knoephla soup

We have had a great big week! On Friday, we wrapped filming and ate a bunch of fried food to celebrate. It was so sad to see everyone go, but unlike the past two seasons when I didn’t know if the show would be renewed or not before wrapping, this time I knew they’d all be back in July! And they’ll be able to meet Poppy Seed! Over the two weeks of filming, Poppy Seed grew soo much and also flipped to be head down. For a little while I kept patting what I thought was her head but then we went to the doctor and confirmed that I’d been patting the butt this whole time. Hehe. Even though the counter became further and further away, my carpal tunnel symptoms luckily subsided (there will be a lot of pre-chopped vegetables in these episodes!) but then my brain turned to mush! Toward the end of the run it sometimes took me like six attempts to explain the simplest things like how to put sprinkles on the rugelach. And I dropped an entire tray of choco tacos. But thankfully I was able to hold onto my energy for the most part and avoid back pain, which were my two greatest fears other than over baking the potato bagels. On my evenings and days off, I recharged by swimming, watching figure skating, and descending deeper into my bachelor obsession. 

After wrapping, Eggboy and Poppy Seed and I were thrown the most beautiful baby shower by our moms (soon to be grandmas!), sisters (aunties!!!), and friends. It was sprinkle and hotdish themed, and they took my fear of baby shower games seriously so it was a lovely afternoon of eating confetti petit fours and tater tot hotdish, hanging out with friends from near and far, writing funny things on diapers, and unveiling the sweetest gifts that ranged from ultra practical (mountains of diapers!) to ultra homespun (like cousin Elaine’s hand knit sprinkle cupcake hats!!) to ultra hippo. I’m obsessed with this hippo. He’s sitting right next to me and I can’t stop looking at him and giggling. Eggboy and I felt soo loved and got even more excited to bring Poppy Seed into our extremely rad mishpocha. 

Continuing on with my list of foods that I plan to stock in our freezer for my maternity leave, I have to share this soup with you that is the best kept secret of the upper Midwest. Knoephla soup is right up with tater tot hotdish as my favorite new food that I’ve learned about since moving here. Knoephla (neh-fla) are little chewy dumplings that made their way to this area with German immigrants and are most commonly enjoyed in creamy potato soup, but can also be sautéed with sauerkraut and sausage or put into hotdish. They are kind of like plumper smoother spaetzle and the frozen store-bought ones look a lot like mochi bits. Knoephla soup is traditionally made without meat, just potatoes, vegetables, a bit of cream, and my favorite (from Dakota Harvest, r.i.p.) had the most warming hit of nutmeg. The texture of the dumplings and the pure comfort of it all makes this the kind of soup that I just shovel into my mouth with abandon. We had it at our wedding and for years now I’ve wondered why it hasn’t seemed to pick up that much popularity outside of the upper Midwest. The #knoephla hashtag is my favorite hashtag to follow on IG but all of the posts are from North Dakota! Many of them are from Kroll’s dinner, which has a killer version that you can supposedly buy by the bucket (?!), just in case you find yourself at one of those. This is probably one of the only areas where you can buy frozen knoephla at the grocery store, but not to worry, they are very easy to make. I have a recipe in Molly on the Range for knoephla soup but this is a new and improved version because over the past couple of years I’ve started adding more herbs to it, including an egg in the dumplings for added chewiness, and making a much bigger batch so that I can freeze some. I’m not sure if adding dill would be considered the most traditional move, but as I become closer and closer to being a Jewish mother, I’m more inclined than ever to channel severely dill-y matzo ball soup vibes into, like, everything. So while it’s still winter, make a gigantic batch of this and then eat it on the couch from under a fluffy blanket.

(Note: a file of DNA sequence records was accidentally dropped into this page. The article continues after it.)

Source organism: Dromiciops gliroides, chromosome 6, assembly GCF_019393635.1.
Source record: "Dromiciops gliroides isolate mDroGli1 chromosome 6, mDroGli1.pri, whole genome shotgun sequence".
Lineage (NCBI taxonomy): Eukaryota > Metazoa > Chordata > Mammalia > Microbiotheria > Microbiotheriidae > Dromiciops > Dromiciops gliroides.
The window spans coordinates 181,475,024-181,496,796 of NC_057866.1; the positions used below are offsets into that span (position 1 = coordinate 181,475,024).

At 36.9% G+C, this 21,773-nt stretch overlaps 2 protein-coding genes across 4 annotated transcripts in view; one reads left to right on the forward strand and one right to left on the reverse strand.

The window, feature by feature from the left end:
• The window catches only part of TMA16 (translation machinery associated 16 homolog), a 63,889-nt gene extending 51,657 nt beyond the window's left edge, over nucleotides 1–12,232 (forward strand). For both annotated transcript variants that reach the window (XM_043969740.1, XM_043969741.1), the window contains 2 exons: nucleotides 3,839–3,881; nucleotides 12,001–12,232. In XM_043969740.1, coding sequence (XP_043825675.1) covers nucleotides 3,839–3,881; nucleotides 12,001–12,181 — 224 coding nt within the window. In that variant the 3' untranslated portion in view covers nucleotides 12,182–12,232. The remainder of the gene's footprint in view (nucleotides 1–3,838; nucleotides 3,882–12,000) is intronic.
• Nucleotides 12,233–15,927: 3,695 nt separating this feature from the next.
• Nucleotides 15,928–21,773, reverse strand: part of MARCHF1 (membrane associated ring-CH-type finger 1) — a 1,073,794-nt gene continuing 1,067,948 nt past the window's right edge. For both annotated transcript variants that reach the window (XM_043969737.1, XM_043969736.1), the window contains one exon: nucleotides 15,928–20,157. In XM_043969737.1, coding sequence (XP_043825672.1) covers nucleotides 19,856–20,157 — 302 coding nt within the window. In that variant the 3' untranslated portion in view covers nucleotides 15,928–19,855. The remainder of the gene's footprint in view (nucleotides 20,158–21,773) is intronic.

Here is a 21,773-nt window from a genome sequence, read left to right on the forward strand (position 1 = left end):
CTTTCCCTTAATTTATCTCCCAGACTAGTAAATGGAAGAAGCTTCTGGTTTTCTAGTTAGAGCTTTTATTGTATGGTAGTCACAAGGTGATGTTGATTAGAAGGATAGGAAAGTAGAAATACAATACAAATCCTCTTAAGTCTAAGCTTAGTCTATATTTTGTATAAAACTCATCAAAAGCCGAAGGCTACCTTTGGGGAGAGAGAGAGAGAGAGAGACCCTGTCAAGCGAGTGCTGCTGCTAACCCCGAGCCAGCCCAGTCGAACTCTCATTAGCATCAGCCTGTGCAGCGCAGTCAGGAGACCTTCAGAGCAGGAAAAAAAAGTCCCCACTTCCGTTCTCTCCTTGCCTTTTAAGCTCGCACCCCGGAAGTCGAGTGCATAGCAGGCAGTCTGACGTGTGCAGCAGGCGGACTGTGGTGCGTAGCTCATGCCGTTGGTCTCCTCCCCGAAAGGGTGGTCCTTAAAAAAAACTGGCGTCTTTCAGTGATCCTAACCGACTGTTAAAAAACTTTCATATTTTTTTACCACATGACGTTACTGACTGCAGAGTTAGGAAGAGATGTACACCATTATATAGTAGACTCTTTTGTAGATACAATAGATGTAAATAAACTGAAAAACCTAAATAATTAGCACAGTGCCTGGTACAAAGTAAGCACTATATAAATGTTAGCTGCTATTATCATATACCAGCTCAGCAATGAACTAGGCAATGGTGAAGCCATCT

knoephla soup

Serves 8-10


3 tb unsalted butter

1 large onion, chopped

2 large carrots, chopped

2 celery stalks, chopped

kosher salt and black pepper

2 cloves garlic

1/2 tsp nutmeg

10 c chicken or vegetable stock

1/2 tsp dried thyme

2 sprigs dill, chopped

4 sprigs parsley, chopped

2 bay leaves

1 1/2 lb (680g) red potatoes, chopped into 1/2” pieces

1 1/2 lb (680g) store-bought frozen knoephla or homemade knoephla (recipe below)

1/2 c (120g) heavy cream


in a large pot, melt the butter over medium-high heat. add the onions, carrots, celery, a good pinch of salt, and a few turns of black pepper and cook, stirring often, until the vegetables soften, about 10 minutes. add the garlic and nutmeg and cook, stirring, for 2 more minutes, until fragrant.

stir in the stock, herbs, bay leaves, and potatoes, increase the heat to high, and bring to a boil. reduce the heat to a simmer, cover, and cook for 40 minutes, stirring occasionally. if using store-bought frozen dumplings, add them when the soup reaches a boil. if using homemade dumplings, begin making them when the soup reaches a boil and then add them for the last 20 minutes of simmering.

stir in the cream. taste and adjust seasonings as desired. remove the bay leaves before serving.


to freeze, let cool and transfer to freezer safe containers. freeze for up to three months and defrost in the microwave or overnight in the fridge, and then reheat in the microwave or on the stove.


3 1/4 c (422g) all-purpose flour, plus more for dusting

1 1/2 tsp baking powder

1 1/4 tsp kosher salt

black pepper

1/8 tsp nutmeg

1 c (236g) water

1 large egg

to make the knoephla:

in a medium bowl, whisk together the flour, baking powder, salt, a few turns of pepper, and the nutmeg. stir in the water and egg and mix to form a shaggy dough. turn it out onto a clean work surface and knead it for a few minutes, adding flour as needed, until you have a smooth and stiff dough. roll it into 1/2”-thick blob, cut into 1/2”-3/4” squares, dusting with flour so they don’t stick together, and drop them directly into simmering soup.


photos by chantell and brett! dutch oven by great jones!

week 37: hidechan ramen

since i ran out of things to say about ramen last week,